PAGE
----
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Plenary Session Keynote Speech by Acting Assistant Secretary Baker at the French-EU Presidency Conference: Internet of Things - Internet of the Future

October 07, 2008

Challenges of International Cooperation
Plenary Session Keynote Speech of NTIA Acting Assistant Secretary Meredith Attwell Baker
(As prepared)

October 7, 2008


Thank you, and good morning.  I am honored to be here today and to participate in this important conference on the “Internet of Things-Internet of the Future.”  Let me thank the French Ministry of Higher Education and Research, the Ministry of Economy, Industry and Employment, the Secretary of State for the Development of the Digital Economy, and the European Commission for organizing this conference and inviting me to speak on the subject of the “Challenges of International Cooperation”.  This is a particularly relevant theme as one of the main drivers of the success of today’s Internet is in fact the highly distributed nature of the network, enabling institutions and individuals from all corners of the globe to actively participate in its innovation.  Thus, the vary nature of the Internet’s topology demands international cooperation.

Today what I would like to share with you is some of the principles that we have adopted in the United States so as to facilitate the deployment of the Internet and then discuss four key areas that I see with respect to its evolution where international cooperation is needed.

US Guiding Principles to the Internet

In the United States, the advancement of Internet technologies and applications continues to flourish to the benefit of consumers and the broader economy.  High speed Internet is placing personal and economic power into the hand of individuals.  The increased reliance of the health, education and business sectors on the Internet is shrinking geographic, economic and cultural boundaries.  To facilitate these changes and to support growth, we have adopted in the United States the following guiding principles with respect to the Internet:

Promote an enabling environment through effective and efficient competition: To maximize the economic and social benefits of the Internet, a clear, market-based, legal framework and supportive policy environment that promotes and ensures effective and efficient competition is essential.  Full competition is the cornerstone of a healthy, robust Internet market;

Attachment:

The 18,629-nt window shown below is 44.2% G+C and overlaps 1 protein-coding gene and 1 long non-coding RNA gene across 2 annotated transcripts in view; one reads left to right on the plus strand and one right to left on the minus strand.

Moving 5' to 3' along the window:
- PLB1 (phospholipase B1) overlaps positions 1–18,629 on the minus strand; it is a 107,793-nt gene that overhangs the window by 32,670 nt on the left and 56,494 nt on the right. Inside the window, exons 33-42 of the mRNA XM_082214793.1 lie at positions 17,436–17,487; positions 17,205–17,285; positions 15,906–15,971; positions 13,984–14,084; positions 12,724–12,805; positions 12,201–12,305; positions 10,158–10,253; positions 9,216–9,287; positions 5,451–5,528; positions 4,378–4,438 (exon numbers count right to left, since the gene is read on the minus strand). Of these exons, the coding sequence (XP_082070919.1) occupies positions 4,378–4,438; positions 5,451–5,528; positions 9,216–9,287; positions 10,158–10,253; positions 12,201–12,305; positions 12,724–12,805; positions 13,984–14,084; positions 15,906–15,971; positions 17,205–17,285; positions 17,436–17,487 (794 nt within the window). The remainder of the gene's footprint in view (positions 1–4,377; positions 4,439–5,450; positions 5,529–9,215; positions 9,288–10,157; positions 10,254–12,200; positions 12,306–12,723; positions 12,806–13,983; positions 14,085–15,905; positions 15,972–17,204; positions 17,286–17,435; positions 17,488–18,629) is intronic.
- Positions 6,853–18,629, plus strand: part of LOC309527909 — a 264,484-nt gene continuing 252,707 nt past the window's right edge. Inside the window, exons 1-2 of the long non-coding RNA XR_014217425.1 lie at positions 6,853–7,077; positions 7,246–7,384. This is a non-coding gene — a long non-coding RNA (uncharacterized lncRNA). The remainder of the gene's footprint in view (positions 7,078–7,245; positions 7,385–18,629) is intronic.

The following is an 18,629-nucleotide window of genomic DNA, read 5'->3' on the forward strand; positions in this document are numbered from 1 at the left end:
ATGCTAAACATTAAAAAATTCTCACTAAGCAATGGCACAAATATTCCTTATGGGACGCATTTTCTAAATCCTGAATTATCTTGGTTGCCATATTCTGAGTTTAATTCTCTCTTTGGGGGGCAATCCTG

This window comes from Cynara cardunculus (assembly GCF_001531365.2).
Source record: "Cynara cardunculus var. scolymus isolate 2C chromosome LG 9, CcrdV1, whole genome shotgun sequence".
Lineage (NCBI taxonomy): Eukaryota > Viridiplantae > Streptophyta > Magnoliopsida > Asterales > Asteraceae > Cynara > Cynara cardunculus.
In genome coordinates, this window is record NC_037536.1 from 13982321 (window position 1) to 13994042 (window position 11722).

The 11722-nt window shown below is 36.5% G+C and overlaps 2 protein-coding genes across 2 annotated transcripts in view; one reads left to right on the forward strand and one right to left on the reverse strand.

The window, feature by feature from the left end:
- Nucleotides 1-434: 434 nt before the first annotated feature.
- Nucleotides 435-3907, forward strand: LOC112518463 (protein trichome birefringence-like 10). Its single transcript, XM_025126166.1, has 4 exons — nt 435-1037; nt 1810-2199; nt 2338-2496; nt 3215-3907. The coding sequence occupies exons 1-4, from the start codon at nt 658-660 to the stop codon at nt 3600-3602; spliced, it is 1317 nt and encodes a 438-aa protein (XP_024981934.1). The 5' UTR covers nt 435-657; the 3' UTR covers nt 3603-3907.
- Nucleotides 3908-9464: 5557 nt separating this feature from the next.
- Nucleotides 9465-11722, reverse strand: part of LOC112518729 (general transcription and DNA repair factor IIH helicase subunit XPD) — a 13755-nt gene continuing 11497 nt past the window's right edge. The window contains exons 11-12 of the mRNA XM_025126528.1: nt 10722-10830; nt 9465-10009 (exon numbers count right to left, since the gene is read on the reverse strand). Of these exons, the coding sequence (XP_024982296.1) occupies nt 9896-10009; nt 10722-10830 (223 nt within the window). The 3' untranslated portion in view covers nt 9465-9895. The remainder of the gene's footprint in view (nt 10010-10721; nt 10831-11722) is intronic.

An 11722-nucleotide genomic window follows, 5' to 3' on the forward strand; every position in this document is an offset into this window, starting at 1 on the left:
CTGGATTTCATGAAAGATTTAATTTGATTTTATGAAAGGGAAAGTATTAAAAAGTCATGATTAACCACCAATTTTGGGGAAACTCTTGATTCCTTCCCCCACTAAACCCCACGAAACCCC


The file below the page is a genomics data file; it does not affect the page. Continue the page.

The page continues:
Avoid overly prescriptive or burdensome regulation:  The Internet exists in a dynamic, fast-changing environment.  Competitive market forces, rather than prescriptive rules, continue to respond to public needs.  Innovation, expanded services, broader participation, and lower prices will arise most easily in a market-driven arena, not an environment that operates under substantial regulation;

Embrace the global, collaborative and cooperative nature of the network:  The Internet is intrinsically global in nature and national efforts need to be supported by effective regional and international cooperation; and,

Support continued private sector leadership: The private sector is the primary investor in and innovator of Internet infrastructure, products, content, and services.  They are the primary stakeholders who build, operate and maintain the networks that collectively form the Internet and are largely responsible for its commercial success.  Consequently, it is imperative that private sector leadership in the areas be maintained and encouraged and that governments adopt policies that ensure that incentives remain in place to build new Internet capacity.

Security and Stability - DNSSEC

An example of an ongoing challenge in international cooperation in this area is the need for all actors to work together to ensure that today’s Internet as well as the Internet of the future remains stable and secure.  As you all may be aware, a series of announcements were made starting in June of this year related to a long-recognized vulnerability in the Domain Name and Addressing System (DNS), a vulnerability that technological advances in computing power and network transmission speeds have made possible to exploit much more rapidly and effectively than ever before.  What followed these announcements was an unprecedented effort among the technical community to develop and implement patches that would mitigate exploits involving forged data, such as cache poisoning.  Unfortunately, while these patches reduce the effectiveness of an attack, they do not eliminate the possibility of success.  The only long-term solution to this vulnerability is the end-to-end-deployment of a security protocol called DNS Security Extensions – or DNSSEC – which was designed to protect the DNS from such attacks.